And here are my notes on another source of ideas (good and bad): the Z8000 series.
The Z8000 appeared early in 1979, in between the 8086 and the 68000. It was not a direct successor to the Z80, but shared its philosophy. It came in two versions, the Z8001 and the Z8002. The Z8002 was very similar to the 99xxx but with conventional registers and without the macrostore concept. The Z8001 added segmentation to the Z8002: each address was extended by a 7 bit segment number. Like the 68000, the Z8000 started without an established software ecosystem and Zilog ported V7 Unix instead, called “Zeus”. Zeus included a version of RM/Cobol to make it attractive as a business machine. Microsoft also ported Xenix to the Z8000. Nonetheless the chip failed to be a market success.
Segmentation on the Z8000 was somewhat similar to the page “0” and “1” on a 99xxx, but then with 128 segments instead of 2 pages. Each segment was up to 64KB in size. The program counter had a dedicated segment register and data accesses used two adjacent registers or memory words to hold an address and a segment number. The 7 bit segment and the 16 bit offset were distinct and could not easily be used as a 23 bit “flat” address. Next to these explicit segments, the Z8000 could also use functional segmentation (instructions/data/stack and user/supervisor). There was a companion Z8010 MMU chip that mapped up to 64 segments to real addresses; two of these could be used in parallel.
The Z8001 and Z8002 had an input signal to report memory faults. This input effectively was a non-maskable interrupt that could abort a faulting program. However, the faulting instruction itself ran to completion and could have irrevocably changed register values. Zilog realised early on that this was a mistake and announced the Z8003 and Z8004 that could abort instructions halfway through, along with a paging MMU, the Z8015. I did not find any 1981/82 designs that used the 03/04, maybe they were released later.
The abort mechanism on a Z8003/4 is intriguing: the abort signal seems to be a form of reset. When a memory access causes a fault the abort signal must be held active for 5 clocks simultaneously with the ‘wait’ signal active as well. Then a non-maskable interrupt must be asserted and the abort and wait signals released (note that on a Z8000 the reset signal must also be held active for 5 clocks to be recognised). What seems to happen is the following:
- asserting ‘wait’ stops the bus transaction from completing
- asserting ‘abort’ resets the microcode sequencer to a state where it recognises a non-maskable interrupt at the end of the current bus cycle (instead of the end of the current instruction)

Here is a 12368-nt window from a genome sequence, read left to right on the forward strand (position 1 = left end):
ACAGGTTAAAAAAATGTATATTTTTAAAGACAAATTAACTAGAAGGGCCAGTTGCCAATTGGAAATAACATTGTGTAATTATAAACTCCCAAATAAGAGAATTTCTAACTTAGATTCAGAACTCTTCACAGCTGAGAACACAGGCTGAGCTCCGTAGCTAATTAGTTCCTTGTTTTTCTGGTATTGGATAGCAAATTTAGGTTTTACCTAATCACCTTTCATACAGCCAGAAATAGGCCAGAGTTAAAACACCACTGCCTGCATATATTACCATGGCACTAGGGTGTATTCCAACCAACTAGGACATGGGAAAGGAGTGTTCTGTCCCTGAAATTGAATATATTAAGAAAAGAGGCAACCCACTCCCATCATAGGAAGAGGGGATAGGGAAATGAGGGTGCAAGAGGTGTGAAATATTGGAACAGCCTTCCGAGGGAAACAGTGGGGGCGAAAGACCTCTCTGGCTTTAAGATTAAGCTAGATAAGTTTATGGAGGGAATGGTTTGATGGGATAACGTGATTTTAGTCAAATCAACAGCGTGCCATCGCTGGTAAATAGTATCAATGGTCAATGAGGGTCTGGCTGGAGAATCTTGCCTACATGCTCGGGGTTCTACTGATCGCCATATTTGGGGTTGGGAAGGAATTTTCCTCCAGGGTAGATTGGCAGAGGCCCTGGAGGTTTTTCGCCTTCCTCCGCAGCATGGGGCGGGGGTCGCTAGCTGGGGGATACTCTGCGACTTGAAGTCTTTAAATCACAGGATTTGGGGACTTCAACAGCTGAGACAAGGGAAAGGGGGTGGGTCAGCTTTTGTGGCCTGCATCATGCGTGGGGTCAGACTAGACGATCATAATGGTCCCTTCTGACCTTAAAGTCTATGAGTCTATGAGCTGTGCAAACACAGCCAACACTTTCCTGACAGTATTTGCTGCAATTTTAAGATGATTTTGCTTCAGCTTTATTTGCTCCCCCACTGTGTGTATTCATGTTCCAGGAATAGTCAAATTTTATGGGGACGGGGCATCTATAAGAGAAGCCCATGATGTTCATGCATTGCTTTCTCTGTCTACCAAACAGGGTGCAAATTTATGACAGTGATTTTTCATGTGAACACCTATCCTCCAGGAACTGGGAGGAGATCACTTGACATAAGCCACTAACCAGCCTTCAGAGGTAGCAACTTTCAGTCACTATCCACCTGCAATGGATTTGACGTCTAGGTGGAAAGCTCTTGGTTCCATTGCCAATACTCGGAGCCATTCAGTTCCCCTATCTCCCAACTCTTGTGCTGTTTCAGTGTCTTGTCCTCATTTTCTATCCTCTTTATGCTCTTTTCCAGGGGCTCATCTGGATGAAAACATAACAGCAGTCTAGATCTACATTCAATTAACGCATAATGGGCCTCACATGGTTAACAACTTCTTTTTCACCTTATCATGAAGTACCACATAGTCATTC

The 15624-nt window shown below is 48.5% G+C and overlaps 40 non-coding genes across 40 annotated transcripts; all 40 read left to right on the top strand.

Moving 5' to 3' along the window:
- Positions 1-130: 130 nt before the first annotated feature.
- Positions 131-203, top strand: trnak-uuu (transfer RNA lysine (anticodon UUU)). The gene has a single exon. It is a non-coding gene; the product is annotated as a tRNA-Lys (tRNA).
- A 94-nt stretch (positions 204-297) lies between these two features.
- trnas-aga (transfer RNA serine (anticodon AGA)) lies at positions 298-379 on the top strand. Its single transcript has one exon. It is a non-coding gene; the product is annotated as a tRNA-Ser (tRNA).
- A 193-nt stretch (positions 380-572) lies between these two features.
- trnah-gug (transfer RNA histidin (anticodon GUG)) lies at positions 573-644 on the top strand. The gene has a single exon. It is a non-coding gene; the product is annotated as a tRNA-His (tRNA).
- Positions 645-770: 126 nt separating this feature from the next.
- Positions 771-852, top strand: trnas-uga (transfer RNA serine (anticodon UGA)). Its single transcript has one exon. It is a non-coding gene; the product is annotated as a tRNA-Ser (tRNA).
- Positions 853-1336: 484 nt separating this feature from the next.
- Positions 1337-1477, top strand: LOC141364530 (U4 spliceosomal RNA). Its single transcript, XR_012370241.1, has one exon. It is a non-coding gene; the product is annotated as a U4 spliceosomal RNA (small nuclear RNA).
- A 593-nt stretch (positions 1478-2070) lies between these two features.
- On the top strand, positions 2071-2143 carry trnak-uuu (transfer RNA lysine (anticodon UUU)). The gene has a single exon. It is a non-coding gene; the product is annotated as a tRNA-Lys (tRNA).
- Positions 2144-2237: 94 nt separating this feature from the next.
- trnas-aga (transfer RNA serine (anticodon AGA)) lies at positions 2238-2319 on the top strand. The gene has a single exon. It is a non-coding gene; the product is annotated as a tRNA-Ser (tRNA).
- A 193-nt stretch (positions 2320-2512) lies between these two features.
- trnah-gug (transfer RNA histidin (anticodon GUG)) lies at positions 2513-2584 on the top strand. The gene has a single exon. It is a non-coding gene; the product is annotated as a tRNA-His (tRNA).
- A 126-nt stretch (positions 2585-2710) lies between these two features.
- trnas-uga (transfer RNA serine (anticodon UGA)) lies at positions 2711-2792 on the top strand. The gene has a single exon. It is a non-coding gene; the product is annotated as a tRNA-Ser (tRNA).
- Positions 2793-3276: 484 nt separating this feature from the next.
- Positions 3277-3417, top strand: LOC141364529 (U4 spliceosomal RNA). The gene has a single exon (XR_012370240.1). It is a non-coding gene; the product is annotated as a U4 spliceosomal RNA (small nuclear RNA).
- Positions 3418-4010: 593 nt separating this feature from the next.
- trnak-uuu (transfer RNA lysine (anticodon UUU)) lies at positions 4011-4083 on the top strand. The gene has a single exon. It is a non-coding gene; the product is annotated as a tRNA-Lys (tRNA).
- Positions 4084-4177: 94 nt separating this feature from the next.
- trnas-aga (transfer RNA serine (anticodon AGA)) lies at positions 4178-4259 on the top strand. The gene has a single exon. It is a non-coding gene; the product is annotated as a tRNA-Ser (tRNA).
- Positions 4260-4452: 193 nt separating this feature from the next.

- asserting the non-maskable interrupt causes the state of the processor (PC, status) to be saved and a recovery routine entered.
The Z8015 MMU latches the PC into a register on every instruction fetch, and counts the number of bus cycles since the last instruction fetch. After a fault, this information is frozen. Using these registers, a relatively simple routine can revert any changes the aborted instruction made so that it can be restarted later. All the details are in the 1983 data book (section 7, 9 and Appendix D):
I'm not sure the Z8015 ever made it into production -- maybe it never got beyond engineering samples, like the later Z80,000 CPU.
Note that on the NS16032 abort and reset are actually the same pin, which suggests a close link also on that processor. It also almost makes you wonder if the Z8003/04 were really different from the Z8001/02 or whether it was just marketing, a bit like the 99105 has turned out not to be unique silicon.
Maybe the equivalent approach will also work on a 99xxx. On a 99xxx the reset signal is actually also a non-maskable interrupt, and it too will abort an instruction at the end of a bus cycle. However, it takes 3 clocks to be recognised and that could equate to 3 bus cycles. The following might work:
- identify an abort condition before the falling edge of CLKOUT;
- simultaneously assert ‘reset’ and de-assert ‘ready’, and wait for 3 clocks;
- release ‘reset’ and re-assert ‘ready’.
According to the datasheet, the 99xxx CPU will now finish the current bus cycle and proceed to save the processor state in the reset workspace R13-R15.
It will take some experimentation to find out if further hardware support is needed to be able to revert back any changes the aborted instruction may have made.